For one year, the debate to raise the debt ceiling covered the news. Since the debt ceiling was raised from $14.7 trillion to $15.2 trillion, America is facing the same soap opera once again. In the next several weeks, the debt ceiling will be $14.97 trillion. We are at the $15 trillion benchmark. At this current rate, Congress will debate again to raise it again or do something about it. Since the debt ceiling was raised, spending was not curbed. The super committee design to cut wasteful spending has not done anything. Thus, 2012 will be like 2011 with the constant blaming from both parties.
(ABC) It will be the latest sobering economic milestone that few were hoping to see: The U.S. national debt – any day now – will soar above the $15 trillion mark.
As of this writing, the total debt is $14.97 trillion, so moving beyond the symbolic $15 trillion is a foregone conclusion. When the unwelcome milestone is reached, it will come at a volatile time both in this country and abroad.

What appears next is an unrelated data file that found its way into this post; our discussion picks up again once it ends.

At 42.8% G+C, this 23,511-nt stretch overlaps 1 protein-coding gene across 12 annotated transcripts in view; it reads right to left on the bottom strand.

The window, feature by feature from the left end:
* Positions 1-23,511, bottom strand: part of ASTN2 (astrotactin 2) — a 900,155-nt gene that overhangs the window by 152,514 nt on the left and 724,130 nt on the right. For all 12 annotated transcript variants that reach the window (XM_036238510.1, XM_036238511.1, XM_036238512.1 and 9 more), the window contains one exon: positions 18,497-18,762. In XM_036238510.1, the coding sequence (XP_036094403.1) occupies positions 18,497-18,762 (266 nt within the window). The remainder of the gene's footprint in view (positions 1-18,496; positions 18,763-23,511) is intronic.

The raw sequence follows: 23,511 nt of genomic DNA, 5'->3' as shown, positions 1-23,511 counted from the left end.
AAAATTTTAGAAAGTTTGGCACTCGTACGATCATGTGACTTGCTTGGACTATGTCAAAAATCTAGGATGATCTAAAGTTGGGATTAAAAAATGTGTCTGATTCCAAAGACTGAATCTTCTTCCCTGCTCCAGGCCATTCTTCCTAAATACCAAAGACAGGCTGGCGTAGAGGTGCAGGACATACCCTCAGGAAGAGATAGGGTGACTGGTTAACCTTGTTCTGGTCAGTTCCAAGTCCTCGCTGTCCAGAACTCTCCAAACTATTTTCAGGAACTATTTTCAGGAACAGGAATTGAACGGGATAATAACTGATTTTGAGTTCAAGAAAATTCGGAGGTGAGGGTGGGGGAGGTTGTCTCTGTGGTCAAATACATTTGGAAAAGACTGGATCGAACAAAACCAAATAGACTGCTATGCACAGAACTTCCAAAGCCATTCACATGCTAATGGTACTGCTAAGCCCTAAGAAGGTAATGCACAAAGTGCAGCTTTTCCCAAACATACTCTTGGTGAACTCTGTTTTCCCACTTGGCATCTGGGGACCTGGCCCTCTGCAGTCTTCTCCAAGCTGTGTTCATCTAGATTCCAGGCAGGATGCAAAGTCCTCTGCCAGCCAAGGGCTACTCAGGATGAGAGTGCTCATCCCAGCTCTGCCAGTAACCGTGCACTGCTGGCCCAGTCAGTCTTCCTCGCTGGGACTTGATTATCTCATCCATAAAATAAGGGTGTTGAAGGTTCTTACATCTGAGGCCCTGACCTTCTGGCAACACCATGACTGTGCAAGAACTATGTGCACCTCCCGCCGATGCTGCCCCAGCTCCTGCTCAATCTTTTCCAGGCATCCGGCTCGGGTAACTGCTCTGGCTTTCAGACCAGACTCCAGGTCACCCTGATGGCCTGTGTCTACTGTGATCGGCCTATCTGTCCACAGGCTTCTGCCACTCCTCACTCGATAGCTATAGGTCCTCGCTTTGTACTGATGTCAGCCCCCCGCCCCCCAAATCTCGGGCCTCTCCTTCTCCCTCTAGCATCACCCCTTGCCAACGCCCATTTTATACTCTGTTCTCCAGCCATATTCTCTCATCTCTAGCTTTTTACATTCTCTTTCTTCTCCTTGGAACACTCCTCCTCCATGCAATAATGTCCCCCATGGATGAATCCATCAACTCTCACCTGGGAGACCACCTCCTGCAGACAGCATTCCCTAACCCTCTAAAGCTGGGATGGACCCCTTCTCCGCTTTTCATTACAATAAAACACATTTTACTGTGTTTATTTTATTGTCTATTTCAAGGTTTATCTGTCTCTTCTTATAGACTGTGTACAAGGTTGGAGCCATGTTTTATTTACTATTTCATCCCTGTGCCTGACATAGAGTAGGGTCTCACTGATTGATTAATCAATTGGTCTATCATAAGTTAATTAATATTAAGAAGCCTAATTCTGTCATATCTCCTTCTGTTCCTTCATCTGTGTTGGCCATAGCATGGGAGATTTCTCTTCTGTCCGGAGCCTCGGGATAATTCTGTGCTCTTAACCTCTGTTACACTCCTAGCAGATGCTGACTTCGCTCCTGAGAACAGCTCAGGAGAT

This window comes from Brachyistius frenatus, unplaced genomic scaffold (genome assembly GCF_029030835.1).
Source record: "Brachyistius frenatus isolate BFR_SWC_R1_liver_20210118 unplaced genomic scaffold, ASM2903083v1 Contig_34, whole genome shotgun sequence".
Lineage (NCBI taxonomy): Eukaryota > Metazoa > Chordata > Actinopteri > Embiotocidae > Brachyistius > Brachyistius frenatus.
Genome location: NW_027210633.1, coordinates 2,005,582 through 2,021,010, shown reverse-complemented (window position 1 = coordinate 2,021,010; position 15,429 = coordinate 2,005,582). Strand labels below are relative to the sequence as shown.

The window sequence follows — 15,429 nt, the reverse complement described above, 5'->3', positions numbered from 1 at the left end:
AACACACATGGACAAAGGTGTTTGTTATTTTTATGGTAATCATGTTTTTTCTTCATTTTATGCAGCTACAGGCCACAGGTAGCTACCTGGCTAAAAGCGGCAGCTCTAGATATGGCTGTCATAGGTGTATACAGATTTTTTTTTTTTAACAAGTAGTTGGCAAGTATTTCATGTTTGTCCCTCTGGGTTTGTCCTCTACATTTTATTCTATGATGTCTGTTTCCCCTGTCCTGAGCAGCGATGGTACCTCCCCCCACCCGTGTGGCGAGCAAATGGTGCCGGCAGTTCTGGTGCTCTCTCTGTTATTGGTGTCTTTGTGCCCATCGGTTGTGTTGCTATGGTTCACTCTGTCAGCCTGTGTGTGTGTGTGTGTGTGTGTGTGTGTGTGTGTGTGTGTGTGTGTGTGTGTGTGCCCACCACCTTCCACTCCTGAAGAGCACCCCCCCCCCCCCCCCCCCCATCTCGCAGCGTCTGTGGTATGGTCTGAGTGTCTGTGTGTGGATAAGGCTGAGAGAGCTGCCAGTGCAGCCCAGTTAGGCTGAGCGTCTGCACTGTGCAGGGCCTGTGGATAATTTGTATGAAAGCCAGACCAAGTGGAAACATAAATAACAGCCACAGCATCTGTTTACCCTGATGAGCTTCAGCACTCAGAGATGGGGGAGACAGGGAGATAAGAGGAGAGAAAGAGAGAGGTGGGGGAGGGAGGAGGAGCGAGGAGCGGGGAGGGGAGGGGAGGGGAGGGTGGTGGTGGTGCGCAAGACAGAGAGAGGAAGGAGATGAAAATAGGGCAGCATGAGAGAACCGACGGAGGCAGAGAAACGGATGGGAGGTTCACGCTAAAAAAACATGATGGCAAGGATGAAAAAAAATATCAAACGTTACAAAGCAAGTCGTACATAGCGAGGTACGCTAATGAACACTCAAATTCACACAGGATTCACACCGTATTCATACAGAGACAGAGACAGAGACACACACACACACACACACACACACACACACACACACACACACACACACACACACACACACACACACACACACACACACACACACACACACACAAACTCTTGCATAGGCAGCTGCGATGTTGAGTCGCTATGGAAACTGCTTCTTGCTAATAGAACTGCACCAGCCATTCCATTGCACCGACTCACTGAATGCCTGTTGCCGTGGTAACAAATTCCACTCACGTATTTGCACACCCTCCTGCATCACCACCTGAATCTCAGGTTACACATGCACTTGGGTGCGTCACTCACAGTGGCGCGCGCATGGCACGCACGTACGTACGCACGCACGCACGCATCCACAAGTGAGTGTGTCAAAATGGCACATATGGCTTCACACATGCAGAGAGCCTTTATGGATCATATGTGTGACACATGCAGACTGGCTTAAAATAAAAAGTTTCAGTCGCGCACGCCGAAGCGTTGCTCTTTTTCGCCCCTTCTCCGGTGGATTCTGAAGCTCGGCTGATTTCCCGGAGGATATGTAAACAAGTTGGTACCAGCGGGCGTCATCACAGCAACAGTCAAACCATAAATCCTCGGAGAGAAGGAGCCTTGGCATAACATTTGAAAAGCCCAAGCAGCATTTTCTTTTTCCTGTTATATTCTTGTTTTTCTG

Across the Atlantic, President Obama is in Cannes, France, for the G-20 summit that takes place as Europe is trying to finalize a bailout for debt-ridden Greece.
Back on the home front, Obama is preparing for a difficult re-election fight next year. Republican candidates from Mitt Romney to Herman Cain have pounced on the country’s economic woes in their bids to win the GOP nomination and the chance to oppose Obama. Meanwhile, the Occupy Wall Street protests directed at the nation’s financial inequalities continue to rage across the country.
In Washington, a polarized Congress has ground to a halt in the dispute on how to jumpstart the economy and reduce the country’s deficits. Only a few months ago, the acrimonious debate on Capitol Hill about raising the debt ceiling – a debate that almost caused the Treasury Department to default on its debts – illustrated the enormous partisan divide that still shows no signs of improving.
The approaching $15 trillion debt milestone is not even the only piece of bad economic news for the country. The jobs report for October – released this morning – showed that U.S. employers added an estimated 80,000 jobs to their payrolls last month, worse than economists expected. The unemployment rate decreased to 9.0 percent, down from 9.1 percent a month earlier, small consolation for a nation still struggling to recover from a severe recession.